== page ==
When Danvers High School in Massachusetts embarked on a $70.9-million renovation and expansion project, staying within the budget and on schedule were at the top of its priority list. The project scope included building a renovated three-story academic wing, a new science lab, entranceway, cafeteria, and library with significant renovations to the field house and auditorium.
The first floor of the three-story academic building was clad with insulated precast concrete panels to provide a new ‘skin’ for the structure. Expanding the precast to the upper two stories was too expensive, so the architects looked to metal paneling to provide the look and feel they desired.
“The metal panels were used to carry the color and look of the precast concrete to the second and third floors of the existing building, where installing precast concrete would have been more expensive,” explained James Shuttleworth, project architect and associate at Dinisco Design Partnership of Boston.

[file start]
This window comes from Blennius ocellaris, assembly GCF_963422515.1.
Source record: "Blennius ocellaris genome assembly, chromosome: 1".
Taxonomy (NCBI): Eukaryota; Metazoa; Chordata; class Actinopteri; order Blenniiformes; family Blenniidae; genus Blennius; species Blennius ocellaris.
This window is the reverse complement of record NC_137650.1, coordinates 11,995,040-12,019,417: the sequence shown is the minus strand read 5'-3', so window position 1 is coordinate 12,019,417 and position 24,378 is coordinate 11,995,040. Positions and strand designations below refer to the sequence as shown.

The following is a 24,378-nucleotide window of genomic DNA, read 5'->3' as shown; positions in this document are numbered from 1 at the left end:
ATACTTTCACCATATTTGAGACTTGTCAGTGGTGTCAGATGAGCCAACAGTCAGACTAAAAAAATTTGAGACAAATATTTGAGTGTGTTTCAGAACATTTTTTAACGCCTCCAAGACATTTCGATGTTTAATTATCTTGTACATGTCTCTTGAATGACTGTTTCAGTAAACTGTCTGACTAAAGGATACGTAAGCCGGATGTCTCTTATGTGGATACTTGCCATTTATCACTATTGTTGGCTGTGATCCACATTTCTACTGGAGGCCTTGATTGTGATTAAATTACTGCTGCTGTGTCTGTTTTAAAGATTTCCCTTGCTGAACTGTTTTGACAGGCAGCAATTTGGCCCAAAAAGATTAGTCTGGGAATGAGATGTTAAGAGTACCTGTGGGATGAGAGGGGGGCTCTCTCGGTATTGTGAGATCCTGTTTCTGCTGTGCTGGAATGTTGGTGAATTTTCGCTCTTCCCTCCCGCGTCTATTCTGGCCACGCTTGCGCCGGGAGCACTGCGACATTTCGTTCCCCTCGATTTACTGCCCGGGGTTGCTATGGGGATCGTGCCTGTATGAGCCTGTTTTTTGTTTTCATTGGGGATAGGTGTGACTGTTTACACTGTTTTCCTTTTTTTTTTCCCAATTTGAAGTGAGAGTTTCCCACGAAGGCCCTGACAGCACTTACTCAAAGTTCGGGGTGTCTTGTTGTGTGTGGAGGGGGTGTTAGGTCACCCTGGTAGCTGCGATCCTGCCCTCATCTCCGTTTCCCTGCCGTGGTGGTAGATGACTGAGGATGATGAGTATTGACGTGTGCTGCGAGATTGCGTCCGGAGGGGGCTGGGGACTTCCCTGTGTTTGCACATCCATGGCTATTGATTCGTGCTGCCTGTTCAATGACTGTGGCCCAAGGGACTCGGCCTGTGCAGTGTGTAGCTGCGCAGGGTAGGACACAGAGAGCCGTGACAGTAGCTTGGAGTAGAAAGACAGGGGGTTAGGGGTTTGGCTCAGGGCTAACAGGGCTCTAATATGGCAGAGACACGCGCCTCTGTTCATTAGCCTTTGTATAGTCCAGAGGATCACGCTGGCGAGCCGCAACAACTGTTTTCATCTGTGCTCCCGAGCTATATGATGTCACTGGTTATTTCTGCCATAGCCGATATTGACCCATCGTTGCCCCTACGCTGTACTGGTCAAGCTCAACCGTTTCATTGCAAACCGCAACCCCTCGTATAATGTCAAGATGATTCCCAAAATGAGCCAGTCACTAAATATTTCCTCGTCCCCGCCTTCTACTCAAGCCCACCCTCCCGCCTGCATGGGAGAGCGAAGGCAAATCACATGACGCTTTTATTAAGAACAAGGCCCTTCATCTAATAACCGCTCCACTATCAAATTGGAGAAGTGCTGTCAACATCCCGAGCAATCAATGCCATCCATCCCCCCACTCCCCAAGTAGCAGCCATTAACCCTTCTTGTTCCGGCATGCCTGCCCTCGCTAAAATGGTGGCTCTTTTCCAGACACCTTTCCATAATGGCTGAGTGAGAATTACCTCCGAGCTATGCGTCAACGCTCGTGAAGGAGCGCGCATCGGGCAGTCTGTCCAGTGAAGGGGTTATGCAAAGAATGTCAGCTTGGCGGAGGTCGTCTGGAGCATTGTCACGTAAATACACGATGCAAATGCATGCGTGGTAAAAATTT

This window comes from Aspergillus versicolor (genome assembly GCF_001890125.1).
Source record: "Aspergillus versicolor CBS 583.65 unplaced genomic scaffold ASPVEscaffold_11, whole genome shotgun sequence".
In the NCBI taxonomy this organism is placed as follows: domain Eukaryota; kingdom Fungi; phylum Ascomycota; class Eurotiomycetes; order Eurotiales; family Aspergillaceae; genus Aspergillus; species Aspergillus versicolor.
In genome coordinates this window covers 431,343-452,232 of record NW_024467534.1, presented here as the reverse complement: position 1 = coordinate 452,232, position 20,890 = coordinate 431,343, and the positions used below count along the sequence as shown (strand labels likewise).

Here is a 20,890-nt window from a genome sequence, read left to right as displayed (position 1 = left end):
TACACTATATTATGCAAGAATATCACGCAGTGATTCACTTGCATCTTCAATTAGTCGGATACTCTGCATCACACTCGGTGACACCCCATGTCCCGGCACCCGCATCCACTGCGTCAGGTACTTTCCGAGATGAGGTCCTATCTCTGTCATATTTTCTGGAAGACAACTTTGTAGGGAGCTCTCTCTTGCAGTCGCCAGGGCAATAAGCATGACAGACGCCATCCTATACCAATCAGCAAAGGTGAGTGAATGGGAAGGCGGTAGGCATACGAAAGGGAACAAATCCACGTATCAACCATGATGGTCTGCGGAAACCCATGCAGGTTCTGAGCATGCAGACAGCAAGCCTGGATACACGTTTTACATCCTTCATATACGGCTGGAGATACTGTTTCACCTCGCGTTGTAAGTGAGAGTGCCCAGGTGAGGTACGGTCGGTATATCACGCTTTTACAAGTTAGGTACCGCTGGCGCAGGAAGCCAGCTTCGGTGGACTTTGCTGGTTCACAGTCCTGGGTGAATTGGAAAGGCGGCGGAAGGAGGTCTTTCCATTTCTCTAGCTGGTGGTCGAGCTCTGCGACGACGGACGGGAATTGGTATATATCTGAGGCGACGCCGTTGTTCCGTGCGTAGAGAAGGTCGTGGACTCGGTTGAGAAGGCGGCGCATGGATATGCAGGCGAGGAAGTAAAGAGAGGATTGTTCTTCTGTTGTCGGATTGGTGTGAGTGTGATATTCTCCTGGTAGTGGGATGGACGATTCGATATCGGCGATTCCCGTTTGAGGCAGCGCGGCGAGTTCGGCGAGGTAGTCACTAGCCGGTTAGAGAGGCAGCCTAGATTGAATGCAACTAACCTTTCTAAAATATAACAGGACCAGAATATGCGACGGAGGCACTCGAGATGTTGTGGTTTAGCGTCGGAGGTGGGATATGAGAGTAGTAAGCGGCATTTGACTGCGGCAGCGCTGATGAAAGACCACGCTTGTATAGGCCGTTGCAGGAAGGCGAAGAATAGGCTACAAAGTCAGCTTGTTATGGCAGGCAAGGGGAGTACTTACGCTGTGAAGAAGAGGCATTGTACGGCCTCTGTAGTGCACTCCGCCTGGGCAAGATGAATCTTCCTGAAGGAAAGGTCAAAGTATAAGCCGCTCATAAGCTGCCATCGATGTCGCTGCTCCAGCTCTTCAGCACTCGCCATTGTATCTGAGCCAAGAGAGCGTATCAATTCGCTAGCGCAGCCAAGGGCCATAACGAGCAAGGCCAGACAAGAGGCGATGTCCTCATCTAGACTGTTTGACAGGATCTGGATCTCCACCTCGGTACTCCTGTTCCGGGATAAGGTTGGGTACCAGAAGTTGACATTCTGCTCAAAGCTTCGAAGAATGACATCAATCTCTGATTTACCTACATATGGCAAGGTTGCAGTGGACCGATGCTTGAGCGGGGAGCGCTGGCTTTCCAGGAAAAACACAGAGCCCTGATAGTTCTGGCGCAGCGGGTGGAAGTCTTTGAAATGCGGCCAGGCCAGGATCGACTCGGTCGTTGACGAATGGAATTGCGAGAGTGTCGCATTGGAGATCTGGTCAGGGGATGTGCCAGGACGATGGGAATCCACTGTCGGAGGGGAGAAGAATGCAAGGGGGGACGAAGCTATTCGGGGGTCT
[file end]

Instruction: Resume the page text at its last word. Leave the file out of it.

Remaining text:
The upper two stories were clad with insulated metal panels (IMPs) and coated with 70 percent polyvinylidene fluoride (PVDF) architectural coating in gray and white colors. The coil coatings were chosen because they could match the color of the precast concrete panels as well as offer a solution that was affordable. Additionally, the coatings are resistant to dirt, stains, and fading. Not only did the gray coating extend the visual line of the first-floor precast concrete elements, but the white color also added an accent to the architectural trim and building as a whole.